EAST GREENWICH—The town will be seeking approval for a $4.5 million bond to provide upgrades to its wastewater treatment facilities during a special election on Nov. 5. The push for funding is just the latest in a long series of renovations over recent years.

“Without these repairs, we will not be able to properly treat our wastewater,” the town government said via a promotional video released on the town’s website last week. “We ask for your support on November 5.”

Renovating the town’s wastewater treatment facilities has been a long endeavor, and last year the town received a $6 million bond for the same purpose, at which time it is was believed only $4 million in further funding would be required to complete the repairs. The town’s video released last week featured footage demonstrating the dilapidated state of much of its sewage treatment facilities. Residents, however, may not be interested in approving more cash for the government, as the town council has touted its dedication to budgetary austerity as a means of balancing the town’s budget, and since it was discovered last month that the town kept funding meant for the school district to the tune of $1.5 million.

Of pressing concern since last year has been the facility’s clarifiers, which have not been updated in 30 years, and one of which (out of two) no longer operates due to the extent of structural damage present. At the time, then-acting town manager Joe Duarte had expressed that a bond would have to be approved with a special election, or else the town would be forced to for two more years until the funding could be acquired.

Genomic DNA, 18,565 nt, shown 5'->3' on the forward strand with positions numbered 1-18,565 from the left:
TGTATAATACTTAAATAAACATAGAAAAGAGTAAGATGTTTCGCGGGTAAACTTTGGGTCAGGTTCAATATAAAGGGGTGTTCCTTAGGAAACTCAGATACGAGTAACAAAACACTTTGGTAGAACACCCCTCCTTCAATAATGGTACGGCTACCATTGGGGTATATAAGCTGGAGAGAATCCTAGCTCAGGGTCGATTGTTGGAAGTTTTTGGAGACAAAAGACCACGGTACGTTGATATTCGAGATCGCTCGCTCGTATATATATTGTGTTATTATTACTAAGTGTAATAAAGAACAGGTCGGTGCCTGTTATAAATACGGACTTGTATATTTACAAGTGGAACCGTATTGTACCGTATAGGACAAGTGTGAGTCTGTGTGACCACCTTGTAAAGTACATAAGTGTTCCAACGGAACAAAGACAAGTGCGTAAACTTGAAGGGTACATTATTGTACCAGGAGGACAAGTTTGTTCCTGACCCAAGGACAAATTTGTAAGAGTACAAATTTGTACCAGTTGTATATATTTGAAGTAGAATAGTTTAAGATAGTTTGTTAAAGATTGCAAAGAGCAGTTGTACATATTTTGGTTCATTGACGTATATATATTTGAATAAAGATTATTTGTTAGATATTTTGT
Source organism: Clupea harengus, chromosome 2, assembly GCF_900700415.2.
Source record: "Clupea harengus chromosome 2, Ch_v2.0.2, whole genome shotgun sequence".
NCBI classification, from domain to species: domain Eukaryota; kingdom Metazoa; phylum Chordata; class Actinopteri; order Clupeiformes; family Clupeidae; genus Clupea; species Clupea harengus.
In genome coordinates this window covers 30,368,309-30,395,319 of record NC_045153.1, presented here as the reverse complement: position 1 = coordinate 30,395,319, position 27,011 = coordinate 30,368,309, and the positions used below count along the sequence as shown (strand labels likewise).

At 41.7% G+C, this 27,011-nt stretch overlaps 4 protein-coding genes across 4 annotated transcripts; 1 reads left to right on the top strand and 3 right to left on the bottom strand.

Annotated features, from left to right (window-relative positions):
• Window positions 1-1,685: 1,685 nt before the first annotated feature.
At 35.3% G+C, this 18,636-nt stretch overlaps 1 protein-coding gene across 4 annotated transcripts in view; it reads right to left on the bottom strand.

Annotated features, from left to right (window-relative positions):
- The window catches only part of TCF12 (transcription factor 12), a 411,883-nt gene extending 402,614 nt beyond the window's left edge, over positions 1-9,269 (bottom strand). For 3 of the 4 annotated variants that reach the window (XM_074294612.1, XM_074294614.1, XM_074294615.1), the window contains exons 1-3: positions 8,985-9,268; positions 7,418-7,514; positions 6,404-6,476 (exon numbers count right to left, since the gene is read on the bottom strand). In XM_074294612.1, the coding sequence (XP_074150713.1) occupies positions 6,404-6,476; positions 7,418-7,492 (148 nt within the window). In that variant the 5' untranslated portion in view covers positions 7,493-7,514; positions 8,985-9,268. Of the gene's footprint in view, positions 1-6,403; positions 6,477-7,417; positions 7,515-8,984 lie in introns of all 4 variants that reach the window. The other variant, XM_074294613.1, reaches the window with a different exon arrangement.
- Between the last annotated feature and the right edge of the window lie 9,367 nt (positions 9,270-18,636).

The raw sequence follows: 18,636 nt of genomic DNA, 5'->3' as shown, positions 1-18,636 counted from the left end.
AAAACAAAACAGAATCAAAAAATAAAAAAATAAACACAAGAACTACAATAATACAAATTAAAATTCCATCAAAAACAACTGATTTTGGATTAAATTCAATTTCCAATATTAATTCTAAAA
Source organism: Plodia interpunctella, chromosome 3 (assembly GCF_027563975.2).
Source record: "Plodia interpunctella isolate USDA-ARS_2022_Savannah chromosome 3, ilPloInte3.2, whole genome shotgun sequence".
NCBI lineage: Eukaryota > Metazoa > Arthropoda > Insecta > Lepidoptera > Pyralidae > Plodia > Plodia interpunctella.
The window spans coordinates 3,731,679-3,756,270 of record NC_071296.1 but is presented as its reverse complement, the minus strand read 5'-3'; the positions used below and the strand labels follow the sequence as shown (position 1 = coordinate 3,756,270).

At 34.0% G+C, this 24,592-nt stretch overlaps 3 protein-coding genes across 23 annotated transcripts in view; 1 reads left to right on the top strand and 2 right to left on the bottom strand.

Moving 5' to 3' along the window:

If passed, the bond will fund replacements for the primary clarifiers, gravity sludge thickeners, sand filters and back-up generator, all of which have reached the end of their useful operational life.

The impairment of the state’s many water sources, particularly from sewage, has become an increasing problem in recent years. Last year, environmental news source EcoRI found that the leading contaminant of Rhode Island’s water sources was human waste, and that such contamination can cause both public health crises and environmental degradation. As such, the result of the special election may determine whether or not East Greenwich joins the many towns across the state that have suffered a decreased quality of health and wellbeing owing to contaminated water.

“The East Greenwich waterfront is a remarkable cove that is an important part of our history, our quality of life and the future of our town,” the promotional video says. 

The special referendum at the Swift Community Center on Nov. 5.

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